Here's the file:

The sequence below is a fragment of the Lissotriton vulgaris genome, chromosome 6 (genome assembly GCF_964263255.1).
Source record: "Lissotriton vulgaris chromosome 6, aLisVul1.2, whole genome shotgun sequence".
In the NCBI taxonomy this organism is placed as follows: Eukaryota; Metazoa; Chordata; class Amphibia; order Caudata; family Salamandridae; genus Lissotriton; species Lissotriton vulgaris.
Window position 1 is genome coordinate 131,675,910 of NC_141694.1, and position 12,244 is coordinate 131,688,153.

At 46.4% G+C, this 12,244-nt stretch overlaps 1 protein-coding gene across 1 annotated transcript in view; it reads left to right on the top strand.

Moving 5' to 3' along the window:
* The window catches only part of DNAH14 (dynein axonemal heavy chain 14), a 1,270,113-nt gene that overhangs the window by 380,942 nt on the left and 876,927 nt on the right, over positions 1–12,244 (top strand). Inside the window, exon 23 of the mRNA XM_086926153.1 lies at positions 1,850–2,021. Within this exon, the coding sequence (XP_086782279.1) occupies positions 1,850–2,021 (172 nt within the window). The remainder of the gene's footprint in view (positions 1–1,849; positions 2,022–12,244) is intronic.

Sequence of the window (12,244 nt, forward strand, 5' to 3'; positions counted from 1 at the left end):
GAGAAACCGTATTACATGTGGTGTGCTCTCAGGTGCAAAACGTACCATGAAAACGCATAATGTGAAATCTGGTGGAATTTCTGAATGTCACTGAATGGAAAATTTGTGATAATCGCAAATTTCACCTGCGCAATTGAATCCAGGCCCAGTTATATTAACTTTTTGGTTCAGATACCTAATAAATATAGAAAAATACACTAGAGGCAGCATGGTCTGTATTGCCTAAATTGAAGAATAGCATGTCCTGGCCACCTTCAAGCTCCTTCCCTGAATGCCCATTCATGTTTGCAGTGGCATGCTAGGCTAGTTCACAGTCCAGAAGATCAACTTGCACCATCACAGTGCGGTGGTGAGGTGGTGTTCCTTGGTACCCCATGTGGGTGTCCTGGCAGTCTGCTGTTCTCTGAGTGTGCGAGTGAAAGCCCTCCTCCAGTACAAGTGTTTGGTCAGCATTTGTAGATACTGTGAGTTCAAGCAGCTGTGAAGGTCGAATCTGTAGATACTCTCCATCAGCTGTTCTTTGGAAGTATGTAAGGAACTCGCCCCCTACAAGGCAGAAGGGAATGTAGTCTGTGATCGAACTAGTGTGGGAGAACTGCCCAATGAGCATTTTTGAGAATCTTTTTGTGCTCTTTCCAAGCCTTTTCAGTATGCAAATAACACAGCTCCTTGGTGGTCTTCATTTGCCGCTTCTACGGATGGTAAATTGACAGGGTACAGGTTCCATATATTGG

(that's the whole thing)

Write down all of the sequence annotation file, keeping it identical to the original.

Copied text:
The sequence below is a fragment of the Lissotriton vulgaris genome, chromosome 6 (genome assembly GCF_964263255.1).
Source record: "Lissotriton vulgaris chromosome 6, aLisVul1.2, whole genome shotgun sequence".
In the NCBI taxonomy this organism is placed as follows: Eukaryota; Metazoa; Chordata; class Amphibia; order Caudata; family Salamandridae; genus Lissotriton; species Lissotriton vulgaris.
Window position 1 is genome coordinate 131,675,910 of NC_141694.1, and position 12,244 is coordinate 131,688,153.

At 46.4% G+C, this 12,244-nt stretch overlaps 1 protein-coding gene across 1 annotated transcript in view; it reads left to right on the top strand.

Moving 5' to 3' along the window:
* The window catches only part of DNAH14 (dynein axonemal heavy chain 14), a 1,270,113-nt gene that overhangs the window by 380,942 nt on the left and 876,927 nt on the right, over positions 1–12,244 (top strand). Inside the window, exon 23 of the mRNA XM_086926153.1 lies at positions 1,850–2,021. Within this exon, the coding sequence (XP_086782279.1) occupies positions 1,850–2,021 (172 nt within the window). The remainder of the gene's footprint in view (positions 1–1,849; positions 2,022–12,244) is intronic.

Sequence of the window (12,244 nt, forward strand, 5' to 3'; positions counted from 1 at the left end):
GAGAAACCGTATTACATGTGGTGTGCTCTCAGGTGCAAAACGTACCATGAAAACGCATAATGTGAAATCTGGTGGAATTTCTGAATGTCACTGAATGGAAAATTTGTGATAATCGCAAATTTCACCTGCGCAATTGAATCCAGGCCCAGTTATATTAACTTTTTGGTTCAGATACCTAATAAATATAGAAAAATACACTAGAGGCAGCATGGTCTGTATTGCCTAAATTGAAGAATAGCATGTCCTGGCCACCTTCAAGCTCCTTCCCTGAATGCCCATTCATGTTTGCAGTGGCATGCTAGGCTAGTTCACAGTCCAGAAGATCAACTTGCACCATCACAGTGCGGTGGTGAGGTGGTGTTCCTTGGTACCCCATGTGGGTGTCCTGGCAGTCTGCTGTTCTCTGAGTGTGCGAGTGAAAGCCCTCCTCCAGTACAAGTGTTTGGTCAGCATTTGTAGATACTGTGAGTTCAAGCAGCTGTGAAGGTCGAATCTGTAGATACTCTCCATCAGCTGTTCTTTGGAAGTATGTAAGGAACTCGCCCCCTACAAGGCAGAAGGGAATGTAGTCTGTGATCGAACTAGTGTGGGAGAACTGCCCAATGAGCATTTTTGAGAATCTTTTTGTGCTCTTTCCAAGCCTTTTCAGTATGCAAATAACACAGCTCCTTGGTGGTCTTCATTTGCCGCTTCTACGGATGGTAAATTGACAGGGTACAGGTTCCATATATTGG